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Washington State Tag

The last time we visited Washington state in these posts, there was a significant outbreak of measles in the county adjacent to the blue wonderland of Portland, Oregon. Now, public health officials have warned that more than 1,000 students have a potential risk for HIV and hepatitis B and C after they received dental care at 12 schools in and around Seattle due to improperly sterilized dental tools.

Seattle is in the midst of a crisis. Tent camps have become a common sight, along with homeless people, many of whom suffer from drug addiction, mental illness or both. We recently ran a post about the frustration of police officers in Seattle and how some of them are even resigning because they feel like they're not being allowed to do their jobs. A special program from KOMO News called "Seattle is Dying" examined these and other issues. The city's leadership doesn't seem to be doing anything about it and quite a few residents have had it.

A public health emergency has been declared in Clark County, Washington, which is near the border of Oregon and close to Portland. The declaration is a result of an ongoing measles outbreak.
According to the latest update from the county's Department of Health, 23 cases of measles have been confirmed and health officials are investigating two more suspected cases.

Washington state's Women's March chapter has decided to close due to leaders at the national level expressing anti-Semitic views and associating with anti-Semites like Louis Farrakhan. From The Spokesman-Review:
Angie Beem, a Spokane Valley resident who served as board president of Women’s March Washington, announced the dissolution of the state group on Facebook on Thursday, citing the national organization’s ties to Nation of Islam leader Louis Farrakhan. Beem, who helped organize the march in Spokane in 2017 and made an unsuccessful bid for Spokane Valley City Council that fall, said in an interview Friday the decision to disband wasn’t easy.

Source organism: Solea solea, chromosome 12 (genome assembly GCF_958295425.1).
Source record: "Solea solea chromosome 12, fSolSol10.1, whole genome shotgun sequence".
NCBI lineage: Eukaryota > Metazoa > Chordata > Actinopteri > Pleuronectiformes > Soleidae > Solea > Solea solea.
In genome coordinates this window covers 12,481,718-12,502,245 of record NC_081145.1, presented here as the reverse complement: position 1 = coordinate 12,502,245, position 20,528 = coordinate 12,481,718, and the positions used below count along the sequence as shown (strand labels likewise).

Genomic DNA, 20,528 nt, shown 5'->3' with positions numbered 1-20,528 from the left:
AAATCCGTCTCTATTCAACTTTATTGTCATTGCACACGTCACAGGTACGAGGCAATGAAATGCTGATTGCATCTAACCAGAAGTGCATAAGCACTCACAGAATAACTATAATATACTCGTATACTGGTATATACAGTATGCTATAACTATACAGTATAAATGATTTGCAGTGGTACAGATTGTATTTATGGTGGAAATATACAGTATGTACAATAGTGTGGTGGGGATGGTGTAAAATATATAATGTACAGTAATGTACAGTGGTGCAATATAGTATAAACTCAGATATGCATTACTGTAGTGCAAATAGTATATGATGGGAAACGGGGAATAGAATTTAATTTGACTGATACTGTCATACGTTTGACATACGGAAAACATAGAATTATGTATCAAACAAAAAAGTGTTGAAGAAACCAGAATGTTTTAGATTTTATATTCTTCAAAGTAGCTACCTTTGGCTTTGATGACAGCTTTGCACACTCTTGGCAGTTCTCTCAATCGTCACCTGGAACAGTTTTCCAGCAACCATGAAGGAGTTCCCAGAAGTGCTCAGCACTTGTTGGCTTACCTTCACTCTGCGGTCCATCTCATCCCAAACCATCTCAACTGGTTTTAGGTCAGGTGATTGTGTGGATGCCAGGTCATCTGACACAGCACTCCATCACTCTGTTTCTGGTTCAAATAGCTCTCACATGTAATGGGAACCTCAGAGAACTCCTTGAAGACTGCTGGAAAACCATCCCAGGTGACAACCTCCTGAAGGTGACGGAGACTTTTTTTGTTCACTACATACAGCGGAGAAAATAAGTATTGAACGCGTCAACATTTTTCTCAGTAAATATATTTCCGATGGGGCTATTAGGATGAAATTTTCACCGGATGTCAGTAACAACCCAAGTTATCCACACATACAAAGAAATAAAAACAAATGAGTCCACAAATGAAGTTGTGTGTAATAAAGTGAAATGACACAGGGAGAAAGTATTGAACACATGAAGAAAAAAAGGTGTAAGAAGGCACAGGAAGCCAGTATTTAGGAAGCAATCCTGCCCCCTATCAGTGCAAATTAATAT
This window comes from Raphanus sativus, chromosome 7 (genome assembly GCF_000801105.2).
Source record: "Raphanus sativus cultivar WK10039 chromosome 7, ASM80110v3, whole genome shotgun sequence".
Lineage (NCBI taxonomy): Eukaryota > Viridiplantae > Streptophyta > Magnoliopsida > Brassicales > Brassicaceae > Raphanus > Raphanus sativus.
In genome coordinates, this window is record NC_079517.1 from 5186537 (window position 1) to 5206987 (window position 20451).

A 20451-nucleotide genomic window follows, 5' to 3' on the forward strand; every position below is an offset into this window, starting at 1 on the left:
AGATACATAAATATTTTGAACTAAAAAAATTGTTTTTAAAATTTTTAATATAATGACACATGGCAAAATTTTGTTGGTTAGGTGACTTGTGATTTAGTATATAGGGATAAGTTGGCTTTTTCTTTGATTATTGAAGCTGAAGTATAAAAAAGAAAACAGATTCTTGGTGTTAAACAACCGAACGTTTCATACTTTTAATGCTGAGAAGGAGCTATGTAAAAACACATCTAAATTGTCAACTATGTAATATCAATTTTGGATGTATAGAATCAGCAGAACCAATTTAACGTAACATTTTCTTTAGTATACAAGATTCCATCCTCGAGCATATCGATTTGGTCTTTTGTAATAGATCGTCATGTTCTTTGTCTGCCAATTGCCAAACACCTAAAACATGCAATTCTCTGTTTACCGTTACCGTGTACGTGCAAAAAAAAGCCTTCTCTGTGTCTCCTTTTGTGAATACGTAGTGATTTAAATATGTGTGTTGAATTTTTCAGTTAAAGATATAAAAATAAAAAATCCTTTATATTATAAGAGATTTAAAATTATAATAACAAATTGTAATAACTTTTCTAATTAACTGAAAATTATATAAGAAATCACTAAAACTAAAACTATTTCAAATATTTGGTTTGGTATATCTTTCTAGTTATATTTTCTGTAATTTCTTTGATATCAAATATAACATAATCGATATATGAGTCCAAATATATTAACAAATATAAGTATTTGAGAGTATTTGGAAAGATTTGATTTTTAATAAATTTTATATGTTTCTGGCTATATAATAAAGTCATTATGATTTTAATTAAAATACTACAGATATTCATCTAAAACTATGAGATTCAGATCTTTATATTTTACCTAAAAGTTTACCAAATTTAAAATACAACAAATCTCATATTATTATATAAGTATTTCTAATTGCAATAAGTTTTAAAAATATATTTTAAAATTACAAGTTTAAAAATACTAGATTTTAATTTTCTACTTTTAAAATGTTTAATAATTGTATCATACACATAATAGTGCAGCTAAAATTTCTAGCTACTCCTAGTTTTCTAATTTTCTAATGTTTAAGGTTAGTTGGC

Seattle's latest attempt to tax its way out of its severe homeless problem failed when Amazon and Starbucks pushed back against the city's "head tax."  We've chronicled other efforts Seattle has made to generate revenue. Whatever they are doing to address the city's homeless problem is not working as evidenced by the scathing letter sent by the convention planning team for the 2019 American Pharmacists Association convention.

Less than a month after they passed it, Seattle's city council voted to repeal the corporate head tax after facing legitimate pressure from companies like Starbucks and Amazon. The tax would have forced companies that make "more than $20 million a year pay an annual $275 tax per employee." The council predicted the tax would raise $47 million a year for "affordable-housing and homeless services." The city council planned to use that extra tax money to counter the city's growing homeless problem.
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